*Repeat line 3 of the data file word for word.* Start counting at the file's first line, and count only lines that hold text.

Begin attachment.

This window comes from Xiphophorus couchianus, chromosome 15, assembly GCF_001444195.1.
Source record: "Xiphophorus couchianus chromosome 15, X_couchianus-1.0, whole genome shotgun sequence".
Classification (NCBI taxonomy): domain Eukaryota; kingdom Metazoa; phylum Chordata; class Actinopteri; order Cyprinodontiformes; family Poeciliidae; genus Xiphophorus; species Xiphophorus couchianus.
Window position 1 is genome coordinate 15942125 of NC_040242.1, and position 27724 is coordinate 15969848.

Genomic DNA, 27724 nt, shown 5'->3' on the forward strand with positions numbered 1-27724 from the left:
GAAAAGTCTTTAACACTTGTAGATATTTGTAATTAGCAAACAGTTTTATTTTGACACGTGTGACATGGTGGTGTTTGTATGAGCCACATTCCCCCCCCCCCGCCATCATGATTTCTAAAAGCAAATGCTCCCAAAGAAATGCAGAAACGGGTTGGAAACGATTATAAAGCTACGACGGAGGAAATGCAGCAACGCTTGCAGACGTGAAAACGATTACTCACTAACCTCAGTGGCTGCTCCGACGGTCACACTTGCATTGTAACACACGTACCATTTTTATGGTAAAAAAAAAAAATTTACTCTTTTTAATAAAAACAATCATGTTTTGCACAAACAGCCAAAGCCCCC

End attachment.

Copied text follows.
Classification (NCBI taxonomy): domain Eukaryota; kingdom Metazoa; phylum Chordata; class Actinopteri; order Cyprinodontiformes; family Poeciliidae; genus Xiphophorus; species Xiphophorus couchianus.